Present Laughter (Old Vic Theatre) – Review – Live Cinema Screening
Present Laughter (Old Vic Theatre) – Review
Live Cinema Screening, November 2019
by Eve Luddington
Noel Coward’s twinkling send-up of himself, Present Laughter, first seen in 1943, is directed by Matthew Warchus, formerly an Associate Director of West Yorkshire Playhouse, in this stonkingly good production from London’s Old Vic Theatre: it’s a very funny and sometimes deeply poignant take on the cult of celebrity.
The action takes place in the sitting room of matinee idol, Garry Essendine, as he prepares for an acting tour of Africa. Rob Howell’s set is a stylish art deco affair with purple walls and plenty of space for the farcical shenanigans of the characters, somehow a small world in itself.
Not for nothing is Essendine an anagram of Neediness. The character’s a feted, insecure actor, so adored by his fans that he feels he has to perform all the time. He’s cocooned from the real world by his ‘family’ of staff, theatrical collaborators and the ex-wife whom he’s never actually divorced. They know him behind closed doors. Sometimes, they pander to his preening vanity and his tantrums; sometimes they’re devastatingly cutting in their criticism. Almost always, they protect him from the worst effects of his outrageous behaviour. Ultimately, the family rule Essendine’s life but they’re entirely dependent on him too, for their emotional life and their finances.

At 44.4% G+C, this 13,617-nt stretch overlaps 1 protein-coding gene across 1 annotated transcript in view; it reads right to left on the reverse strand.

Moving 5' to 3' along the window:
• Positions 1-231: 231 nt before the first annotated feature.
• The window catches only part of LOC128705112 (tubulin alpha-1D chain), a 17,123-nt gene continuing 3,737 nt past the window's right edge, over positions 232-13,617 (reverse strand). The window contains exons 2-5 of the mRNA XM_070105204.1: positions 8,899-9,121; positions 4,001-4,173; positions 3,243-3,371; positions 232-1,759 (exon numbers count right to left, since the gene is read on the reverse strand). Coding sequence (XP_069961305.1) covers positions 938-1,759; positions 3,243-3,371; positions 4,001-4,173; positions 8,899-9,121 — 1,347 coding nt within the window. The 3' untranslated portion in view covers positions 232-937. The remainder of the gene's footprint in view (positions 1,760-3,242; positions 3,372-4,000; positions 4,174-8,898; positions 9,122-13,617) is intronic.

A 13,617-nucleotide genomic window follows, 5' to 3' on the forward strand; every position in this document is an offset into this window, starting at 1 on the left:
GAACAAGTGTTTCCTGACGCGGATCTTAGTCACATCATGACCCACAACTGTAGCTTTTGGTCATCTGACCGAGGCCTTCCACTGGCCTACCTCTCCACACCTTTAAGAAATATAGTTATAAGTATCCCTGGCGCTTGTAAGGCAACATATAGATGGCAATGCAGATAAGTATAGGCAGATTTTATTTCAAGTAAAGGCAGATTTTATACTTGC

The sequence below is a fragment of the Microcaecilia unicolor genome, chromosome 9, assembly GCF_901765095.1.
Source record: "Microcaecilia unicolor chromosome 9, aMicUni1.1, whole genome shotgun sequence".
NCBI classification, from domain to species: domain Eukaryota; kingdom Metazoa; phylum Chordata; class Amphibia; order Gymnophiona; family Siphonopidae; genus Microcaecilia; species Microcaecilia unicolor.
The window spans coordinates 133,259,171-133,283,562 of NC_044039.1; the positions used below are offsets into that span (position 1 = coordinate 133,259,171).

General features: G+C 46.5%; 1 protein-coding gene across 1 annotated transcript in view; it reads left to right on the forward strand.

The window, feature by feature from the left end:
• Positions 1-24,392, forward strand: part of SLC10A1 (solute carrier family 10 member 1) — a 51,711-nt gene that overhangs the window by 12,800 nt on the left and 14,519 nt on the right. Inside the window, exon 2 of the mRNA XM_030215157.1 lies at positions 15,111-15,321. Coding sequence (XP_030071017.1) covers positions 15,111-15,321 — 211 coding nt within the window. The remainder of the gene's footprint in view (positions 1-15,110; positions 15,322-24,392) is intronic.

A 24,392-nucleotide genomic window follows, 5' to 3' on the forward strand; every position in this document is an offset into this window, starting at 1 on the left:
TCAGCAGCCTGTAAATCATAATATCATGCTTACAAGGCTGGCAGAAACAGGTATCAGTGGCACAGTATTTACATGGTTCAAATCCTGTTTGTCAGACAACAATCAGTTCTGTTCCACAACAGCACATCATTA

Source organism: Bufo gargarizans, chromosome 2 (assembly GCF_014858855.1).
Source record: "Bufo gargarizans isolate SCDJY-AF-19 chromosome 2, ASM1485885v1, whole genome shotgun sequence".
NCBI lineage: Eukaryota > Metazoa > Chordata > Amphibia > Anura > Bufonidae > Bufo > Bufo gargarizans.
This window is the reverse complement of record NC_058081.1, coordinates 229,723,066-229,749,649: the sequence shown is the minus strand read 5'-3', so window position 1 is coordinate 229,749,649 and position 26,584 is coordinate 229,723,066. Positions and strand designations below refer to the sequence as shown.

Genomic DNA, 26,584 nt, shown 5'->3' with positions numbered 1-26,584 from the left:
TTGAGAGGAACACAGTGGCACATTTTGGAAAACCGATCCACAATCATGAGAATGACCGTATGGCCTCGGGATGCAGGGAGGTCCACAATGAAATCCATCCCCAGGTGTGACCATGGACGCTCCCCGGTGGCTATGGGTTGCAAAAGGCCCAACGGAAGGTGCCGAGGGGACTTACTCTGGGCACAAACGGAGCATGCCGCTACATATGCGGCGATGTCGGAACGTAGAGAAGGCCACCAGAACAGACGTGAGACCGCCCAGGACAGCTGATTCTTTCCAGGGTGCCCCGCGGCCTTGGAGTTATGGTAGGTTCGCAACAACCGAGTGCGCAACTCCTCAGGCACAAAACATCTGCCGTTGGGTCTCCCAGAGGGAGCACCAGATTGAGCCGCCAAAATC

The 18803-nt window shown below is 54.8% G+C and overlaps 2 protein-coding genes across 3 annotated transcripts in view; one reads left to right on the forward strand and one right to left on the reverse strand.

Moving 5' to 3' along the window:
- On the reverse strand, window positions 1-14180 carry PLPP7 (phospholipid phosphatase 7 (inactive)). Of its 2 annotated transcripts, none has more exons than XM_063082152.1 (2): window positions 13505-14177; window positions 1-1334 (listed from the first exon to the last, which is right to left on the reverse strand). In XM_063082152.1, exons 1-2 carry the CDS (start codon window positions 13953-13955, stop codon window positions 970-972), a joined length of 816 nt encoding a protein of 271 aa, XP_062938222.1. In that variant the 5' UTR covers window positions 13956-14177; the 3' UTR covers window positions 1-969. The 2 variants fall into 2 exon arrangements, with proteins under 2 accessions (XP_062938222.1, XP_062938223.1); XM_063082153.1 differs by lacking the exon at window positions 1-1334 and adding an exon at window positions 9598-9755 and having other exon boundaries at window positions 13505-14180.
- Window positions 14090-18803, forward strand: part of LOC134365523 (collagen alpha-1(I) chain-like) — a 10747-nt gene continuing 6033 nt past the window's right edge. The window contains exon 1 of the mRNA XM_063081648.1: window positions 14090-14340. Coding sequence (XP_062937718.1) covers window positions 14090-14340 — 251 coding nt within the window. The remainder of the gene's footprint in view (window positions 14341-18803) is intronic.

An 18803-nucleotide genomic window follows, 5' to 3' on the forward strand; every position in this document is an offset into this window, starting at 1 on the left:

At 40, Garry deals with his dread of ageing and its consequences by seeking one new experience, often sexual, after another. In a fresh take on Coward’s original, director Matthew Warchus has swapped the genders of one couple counted as family so that he has a fling with Joe Lyppiatt, instead of Joanna. Noel Coward, though widely supposed to be a closet gay or bisexual, could never have written so overtly about homosexual sex – it was illegal until a few years before he died.